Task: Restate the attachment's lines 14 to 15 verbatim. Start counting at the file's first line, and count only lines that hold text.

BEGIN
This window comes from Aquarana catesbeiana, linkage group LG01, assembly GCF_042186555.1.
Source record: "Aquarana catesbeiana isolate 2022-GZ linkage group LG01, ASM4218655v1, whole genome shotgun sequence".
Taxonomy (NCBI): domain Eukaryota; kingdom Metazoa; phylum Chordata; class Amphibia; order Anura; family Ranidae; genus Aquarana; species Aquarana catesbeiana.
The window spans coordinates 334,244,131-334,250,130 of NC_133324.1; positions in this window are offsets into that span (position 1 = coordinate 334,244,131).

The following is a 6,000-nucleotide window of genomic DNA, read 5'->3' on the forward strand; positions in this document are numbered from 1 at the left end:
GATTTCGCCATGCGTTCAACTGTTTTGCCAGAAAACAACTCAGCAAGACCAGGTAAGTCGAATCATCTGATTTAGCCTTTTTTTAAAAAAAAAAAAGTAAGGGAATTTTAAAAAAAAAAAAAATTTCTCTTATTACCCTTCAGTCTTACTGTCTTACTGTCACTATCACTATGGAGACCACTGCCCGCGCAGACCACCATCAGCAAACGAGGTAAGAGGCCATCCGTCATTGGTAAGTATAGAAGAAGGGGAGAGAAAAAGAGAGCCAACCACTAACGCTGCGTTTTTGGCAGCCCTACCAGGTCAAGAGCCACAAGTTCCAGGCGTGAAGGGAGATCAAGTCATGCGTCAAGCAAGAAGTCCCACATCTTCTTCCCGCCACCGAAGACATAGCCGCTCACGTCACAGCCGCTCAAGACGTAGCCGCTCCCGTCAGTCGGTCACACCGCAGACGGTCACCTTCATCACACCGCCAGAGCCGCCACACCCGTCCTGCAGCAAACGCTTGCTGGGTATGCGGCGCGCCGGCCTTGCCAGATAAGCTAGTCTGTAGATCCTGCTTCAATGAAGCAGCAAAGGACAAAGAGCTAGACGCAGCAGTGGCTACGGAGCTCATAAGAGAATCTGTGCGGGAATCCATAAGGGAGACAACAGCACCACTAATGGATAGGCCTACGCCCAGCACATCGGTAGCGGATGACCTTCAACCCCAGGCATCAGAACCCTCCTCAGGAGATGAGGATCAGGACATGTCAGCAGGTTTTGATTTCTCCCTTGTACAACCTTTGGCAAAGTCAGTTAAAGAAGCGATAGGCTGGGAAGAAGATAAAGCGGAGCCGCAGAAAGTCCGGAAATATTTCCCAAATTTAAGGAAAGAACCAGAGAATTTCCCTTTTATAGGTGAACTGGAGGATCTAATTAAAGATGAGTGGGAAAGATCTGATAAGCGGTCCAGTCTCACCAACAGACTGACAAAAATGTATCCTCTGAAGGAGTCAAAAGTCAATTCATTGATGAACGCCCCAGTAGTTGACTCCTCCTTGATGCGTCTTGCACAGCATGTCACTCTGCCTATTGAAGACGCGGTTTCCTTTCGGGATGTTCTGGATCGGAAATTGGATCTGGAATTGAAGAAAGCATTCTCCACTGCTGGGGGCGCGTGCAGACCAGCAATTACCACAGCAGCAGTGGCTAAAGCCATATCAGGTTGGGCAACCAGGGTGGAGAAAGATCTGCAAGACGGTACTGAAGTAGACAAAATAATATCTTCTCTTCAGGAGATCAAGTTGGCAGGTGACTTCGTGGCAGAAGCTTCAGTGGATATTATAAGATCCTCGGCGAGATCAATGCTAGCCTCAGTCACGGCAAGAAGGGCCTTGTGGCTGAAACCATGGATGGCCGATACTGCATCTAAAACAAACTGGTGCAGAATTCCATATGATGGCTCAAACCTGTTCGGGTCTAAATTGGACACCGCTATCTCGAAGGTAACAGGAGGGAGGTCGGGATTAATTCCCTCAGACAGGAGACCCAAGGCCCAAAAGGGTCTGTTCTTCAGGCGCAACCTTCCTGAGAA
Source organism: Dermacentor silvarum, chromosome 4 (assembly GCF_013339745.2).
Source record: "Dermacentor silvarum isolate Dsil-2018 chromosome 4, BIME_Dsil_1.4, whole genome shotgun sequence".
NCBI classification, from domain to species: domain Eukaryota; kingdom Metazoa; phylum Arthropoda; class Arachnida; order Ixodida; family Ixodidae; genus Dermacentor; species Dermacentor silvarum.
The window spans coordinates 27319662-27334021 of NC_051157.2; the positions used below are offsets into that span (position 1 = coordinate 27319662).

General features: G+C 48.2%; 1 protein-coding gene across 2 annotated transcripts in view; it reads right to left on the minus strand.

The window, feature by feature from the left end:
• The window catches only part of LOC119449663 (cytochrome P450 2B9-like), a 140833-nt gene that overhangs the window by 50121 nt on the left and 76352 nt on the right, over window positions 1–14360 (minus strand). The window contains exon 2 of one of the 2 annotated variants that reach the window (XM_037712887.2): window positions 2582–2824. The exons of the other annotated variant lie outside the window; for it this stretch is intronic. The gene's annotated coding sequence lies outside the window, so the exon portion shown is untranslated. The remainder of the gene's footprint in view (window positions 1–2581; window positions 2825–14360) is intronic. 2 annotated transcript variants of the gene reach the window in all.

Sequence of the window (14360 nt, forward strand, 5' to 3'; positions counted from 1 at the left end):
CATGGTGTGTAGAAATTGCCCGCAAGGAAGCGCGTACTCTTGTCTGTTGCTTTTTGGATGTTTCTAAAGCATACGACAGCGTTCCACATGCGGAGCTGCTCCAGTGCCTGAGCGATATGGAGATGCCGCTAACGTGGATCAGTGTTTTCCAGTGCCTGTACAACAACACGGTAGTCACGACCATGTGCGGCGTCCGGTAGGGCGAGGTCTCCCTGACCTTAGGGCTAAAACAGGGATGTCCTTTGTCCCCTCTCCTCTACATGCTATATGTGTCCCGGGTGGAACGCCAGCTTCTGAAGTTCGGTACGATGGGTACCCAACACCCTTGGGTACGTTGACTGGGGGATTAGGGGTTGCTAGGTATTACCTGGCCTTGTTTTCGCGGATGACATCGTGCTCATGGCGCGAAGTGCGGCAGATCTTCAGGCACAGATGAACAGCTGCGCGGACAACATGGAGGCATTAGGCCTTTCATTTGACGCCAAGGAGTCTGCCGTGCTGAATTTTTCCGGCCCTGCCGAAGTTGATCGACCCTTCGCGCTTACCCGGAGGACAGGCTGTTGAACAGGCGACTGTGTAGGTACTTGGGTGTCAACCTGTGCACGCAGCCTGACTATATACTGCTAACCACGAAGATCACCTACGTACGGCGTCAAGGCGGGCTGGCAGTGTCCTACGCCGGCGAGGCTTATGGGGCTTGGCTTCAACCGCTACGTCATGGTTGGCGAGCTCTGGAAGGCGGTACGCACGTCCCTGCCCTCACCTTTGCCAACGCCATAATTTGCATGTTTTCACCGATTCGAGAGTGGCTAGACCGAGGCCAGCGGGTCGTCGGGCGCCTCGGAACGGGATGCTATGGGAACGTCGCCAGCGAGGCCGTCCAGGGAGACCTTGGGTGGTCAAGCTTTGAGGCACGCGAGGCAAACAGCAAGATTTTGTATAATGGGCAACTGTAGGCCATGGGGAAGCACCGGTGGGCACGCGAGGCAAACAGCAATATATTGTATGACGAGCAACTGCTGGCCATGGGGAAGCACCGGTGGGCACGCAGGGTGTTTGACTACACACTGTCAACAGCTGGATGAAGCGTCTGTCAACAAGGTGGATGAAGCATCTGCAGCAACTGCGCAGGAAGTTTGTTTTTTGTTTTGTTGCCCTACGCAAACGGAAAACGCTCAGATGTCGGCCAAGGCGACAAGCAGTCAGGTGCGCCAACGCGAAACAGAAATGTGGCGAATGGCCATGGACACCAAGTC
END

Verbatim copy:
Sequence of the window (14360 nt, forward strand, 5' to 3'; positions counted from 1 at the left end):
CATGGTGTGTAGAAATTGCCCGCAAGGAAGCGCGTACTCTTGTCTGTTGCTTTTTGGATGTTTCTAAAGCATACGACAGCGTTCCACATGCGGAGCTGCTCCAGTGCCTGAGCGATATGGAGATGCCGCTAACGTGGATCAGTGTTTTCCAGTGCCTGTACAACAACACGGTAGTCACGACCATGTGCGGCGTCCGGTAGGGCGAGGTCTCCCTGACCTTAGGGCTAAAACAGGGATGTCCTTTGTCCCCTCTCCTCTACATGCTATATGTGTCCCGGGTGGAACGCCAGCTTCTGAAGTTCGGTACGATGGGTACCCAACACCCTTGGGTACGTTGACTGGGGGATTAGGGGTTGCTAGGTATTACCTGGCCTTGTTTTCGCGGATGACATCGTGCTCATGGCGCGAAGTGCGGCAGATCTTCAGGCACAGATGAACAGCTGCGCGGACAACATGGAGGCATTAGGCCTTTCATTTGACGCCAAGGAGTCTGCCGTGCTGAATTTTTCCGGCCCTGCCGAAGTTGATCGACCCTTCGCGCTTACCCGGAGGACAGGCTGTTGAACAGGCGACTGTGTAGGTACTTGGGTGTCAACCTGTGCACGCAGCCTGACTATATACTGCTAACCACGAAGATCACCTACGTACGGCGTCAAGGCGGGCTGGCAGTGTCCTACGCCGGCGAGGCTTATGGGGCTTGGCTTCAACCGCTACGTCATGGTTGGCGAGCTCTGGAAGGCGGTACGCACGTCCCTGCCCTCACCTTTGCCAACGCCATAATTTGCATGTTTTCACCGATTCGAGAGTGGCTAGACCGAGGCCAGCGGGTCGTCGGGCGCCTCGGAACGGGATGCTATGGGAACGTCGCCAGCGAGGCCGTCCAGGGAGACCTTGGGTGGTCAAGCTTTGAGGCACGCGAGGCAAACAGCAAGATTTTGTATAATGGGCAACTGTAGGCCATGGGGAAGCACCGGTGGGCACGCGAGGCAAACAGCAATATATTGTATGACGAGCAACTGCTGGCCATGGGGAAGCACCGGTGGGCACGCAGGGTGTTTGACTACACACTGTCAACAGCTGGATGAAGCGTCTGTCAACAAGGTGGATGAAGCATCTGCAGCAACTGCGCAGGAAGTTTGTTTTTTGTTTTGTTGCCCTACGCAAACGGAAAACGCTCAGATGTCGGCCAAGGCGACAAGCAGTCAGGTGCGCCAACGCGAAACAGAAATGTGGCGAATGGCCATGGACACCAAGTC